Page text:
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We Should Help Clients Welcome Their Anxiety Symptoms

An Exercise for Telling Your Problems "I'm in Charge!"

Reid Wilson • 7/27/2017 • No Comments

By Reid Wilson - The problems we suffer with anxiety often continue not because we have symptoms, but because we resist the fact that we're experiencing symptoms—doing our utmost to block out the symptoms, rather than getting to know them a little bit.

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Three Ways Mindfulness Can Heal After Trauma

Sometimes, Mere Words Aren't Enough

Robert Scaer • 7/25/2017 • 1 Comment

By Robert Scaer - How often do we find ourselves ruminating about this or that familiar resentment or well-worn worry? It's as though some dark, implacable entity invades our minds and bodies and fills them to the brim. That entity, I believe, is the total body-mind experience of a past trauma.

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Got "Flow"?

Six Self-Hypnosis Guidelines to Create Lasting Change in Yourself

Douglas Flemons • 6/23/2017 • No Comments

By Douglas Flemons - Got flow? As a psychotherapist specializing in hypnosis, I work at times with elite performers—people who've spent long years learning and honing a skill that they can carry out with precision and grace. Except when they can't. Except when, with their mind and body out of sync, they lose concentration, coordination, and confidence.

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Shoplifting: An Important (and Neglected) Clinical Issue

The Seven Types of People Who Shoplift and Why They Do It

Terrence Daryl Shulman • 6/20/2017 • 1 Comment

By Terrence Daryl Shulman - The American Society of Employers reports that 20 percent of every dollar earned by an American company is lost to employee theft, to the tune of $53 billion per year. Most shoplifters steal out of feelings of anger, loss, disempowerment, and entitlement, and many become addicted. So why is this an important—and neglected—issue for clinicians and others in the mental health fields?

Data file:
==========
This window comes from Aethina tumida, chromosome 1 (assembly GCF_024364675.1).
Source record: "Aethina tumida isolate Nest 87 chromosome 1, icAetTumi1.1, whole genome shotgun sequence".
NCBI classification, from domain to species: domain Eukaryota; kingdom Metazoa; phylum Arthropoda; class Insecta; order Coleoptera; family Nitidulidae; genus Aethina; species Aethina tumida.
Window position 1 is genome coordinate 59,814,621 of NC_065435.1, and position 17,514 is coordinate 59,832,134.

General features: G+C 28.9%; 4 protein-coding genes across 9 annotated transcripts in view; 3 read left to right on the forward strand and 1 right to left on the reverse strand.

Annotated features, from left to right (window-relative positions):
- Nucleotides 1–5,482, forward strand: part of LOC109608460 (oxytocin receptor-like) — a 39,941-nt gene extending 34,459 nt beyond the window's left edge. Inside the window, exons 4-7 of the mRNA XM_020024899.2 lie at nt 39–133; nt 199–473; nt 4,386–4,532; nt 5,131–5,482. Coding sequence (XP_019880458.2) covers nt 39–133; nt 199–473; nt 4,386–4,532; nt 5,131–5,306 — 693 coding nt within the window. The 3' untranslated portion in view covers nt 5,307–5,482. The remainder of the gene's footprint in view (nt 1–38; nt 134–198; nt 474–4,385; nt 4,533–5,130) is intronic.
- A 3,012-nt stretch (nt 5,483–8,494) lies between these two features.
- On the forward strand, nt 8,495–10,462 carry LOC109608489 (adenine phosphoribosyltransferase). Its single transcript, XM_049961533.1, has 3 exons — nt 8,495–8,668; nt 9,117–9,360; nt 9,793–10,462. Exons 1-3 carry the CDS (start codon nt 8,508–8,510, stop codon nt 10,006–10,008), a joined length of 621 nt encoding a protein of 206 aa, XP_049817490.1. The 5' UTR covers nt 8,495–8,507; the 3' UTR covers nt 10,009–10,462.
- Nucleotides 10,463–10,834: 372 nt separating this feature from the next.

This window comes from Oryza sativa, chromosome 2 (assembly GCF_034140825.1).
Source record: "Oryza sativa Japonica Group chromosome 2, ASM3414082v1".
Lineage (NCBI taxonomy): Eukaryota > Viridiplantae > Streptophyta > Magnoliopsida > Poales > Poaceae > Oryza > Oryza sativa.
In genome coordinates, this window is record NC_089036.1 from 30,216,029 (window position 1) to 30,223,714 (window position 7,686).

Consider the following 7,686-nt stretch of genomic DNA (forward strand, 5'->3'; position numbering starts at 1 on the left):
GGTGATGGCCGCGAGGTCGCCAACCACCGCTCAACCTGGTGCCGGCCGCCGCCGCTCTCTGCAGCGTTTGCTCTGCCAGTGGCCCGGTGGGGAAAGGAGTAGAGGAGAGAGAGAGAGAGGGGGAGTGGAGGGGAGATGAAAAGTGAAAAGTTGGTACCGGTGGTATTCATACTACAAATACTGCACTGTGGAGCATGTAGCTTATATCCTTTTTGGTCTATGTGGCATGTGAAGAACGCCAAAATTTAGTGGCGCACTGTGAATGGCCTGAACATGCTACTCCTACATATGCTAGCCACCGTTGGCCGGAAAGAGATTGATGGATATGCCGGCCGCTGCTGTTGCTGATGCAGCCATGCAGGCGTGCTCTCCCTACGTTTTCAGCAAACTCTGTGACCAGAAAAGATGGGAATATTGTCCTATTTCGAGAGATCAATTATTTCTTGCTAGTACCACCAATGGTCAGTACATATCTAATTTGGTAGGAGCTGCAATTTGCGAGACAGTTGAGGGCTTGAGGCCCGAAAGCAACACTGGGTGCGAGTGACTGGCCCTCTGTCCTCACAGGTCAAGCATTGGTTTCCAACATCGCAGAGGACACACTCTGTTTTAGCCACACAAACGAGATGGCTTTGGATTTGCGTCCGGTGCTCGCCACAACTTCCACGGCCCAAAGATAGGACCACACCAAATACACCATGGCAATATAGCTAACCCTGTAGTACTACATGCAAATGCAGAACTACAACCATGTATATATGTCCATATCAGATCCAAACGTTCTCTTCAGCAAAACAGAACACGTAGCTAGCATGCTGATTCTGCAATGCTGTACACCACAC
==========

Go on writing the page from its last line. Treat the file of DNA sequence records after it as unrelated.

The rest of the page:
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Confronting "Technostress" in the Workplace

We're Being Smothered in Data. Here's What Therapists Can Do About It.

Margaret Wehrenberg • 6/8/2017 • No Comments

By Margaret Wehrenberg - Perhaps no endemic workplace condition causes more anguish among employees than the culture of contrived urgency, the ginned-up atmosphere of crisis, in which everything—every project, every report, every meeting—is an urgent priority, superseding all the other urgent priorities before it in the long queue.

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The Five Dimensions of Good Anxiety Treatment

An Interview with Anxiety Researcher David Barlow

Ryan Howes • 5/8/2017 • 1 Comment

By Ryan Howes - Most people have plenty of reasons to feel anxious right now. Whether it’s around the uncertain forecast for the field of psychotherapy, or an overall unease with the current state of the world. Author David Barlow is widely considered the dean of anxiety researchers. In the following interview, he shares his thoughts on the nature of anxiety and what research has revealed about the most effective treatments for it.

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Adjusting the Unconscious

What if a Few Basic Principles Could Make Change Far Easier?

Steve Andreas • 4/10/2017 • 2 Comments

By Steve Andreas - What if there were a few basic principles and methods that make therapeutic change far simpler and easier than most people think is possible? Not only is this possible, but there’s already a coherent body of knowledge and practice to guide us in eliciting change in the moment, confirmed by longer-term follow-up in the real world. Here are seven practical principles for making sense out of the case study that follows.

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VIDEO: Jon Kabat-Zinn Explains the Radical Gesture of Mindfulness

What It Means to Really Practice Meditation

Jon Kabat-Zinn • 3/29/2017 • 1 Comment

When he introduced Mindfulness-Based Stress Reduction to the West, Jon Kabat-Zinn transformed the way we regard the Self, and the psychological ailments that befall it. In this video clip from his 2015 Networker Symposium Keynote, he explains the transformative power of mindfulness in clinical work and your own life.

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Therapists Answer The Millennial Question

Are Today's Young Adults on the Brink of Crisis?

Chris Lyford • 3/17/2017 • 1 Comment

By Chris Lyford - A recent interview with leading TED speaker and business consultant Simon Sinek has gone viral, with more than 5.7 million views on YouTube. But is its core message—that Millennials are facing a mental health crisis of mammoth proportions—really true?

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When Depression Runs in the Family

Being Haunted Isn't the Same as Being Cursed

Martha Manning • 2/9/2017 • No Comments

By Martha Manning - My family is haunted by depression. My mother can trace it back in her family at least six generations. When it hits, it hits hard. My own battle with depression has focused on developing an understanding of the commonalities I share with my mother and grandmother, appreciating aspects of our shared legacies as some of the things I most valued in myself. Being haunted is not the same as being cursed.

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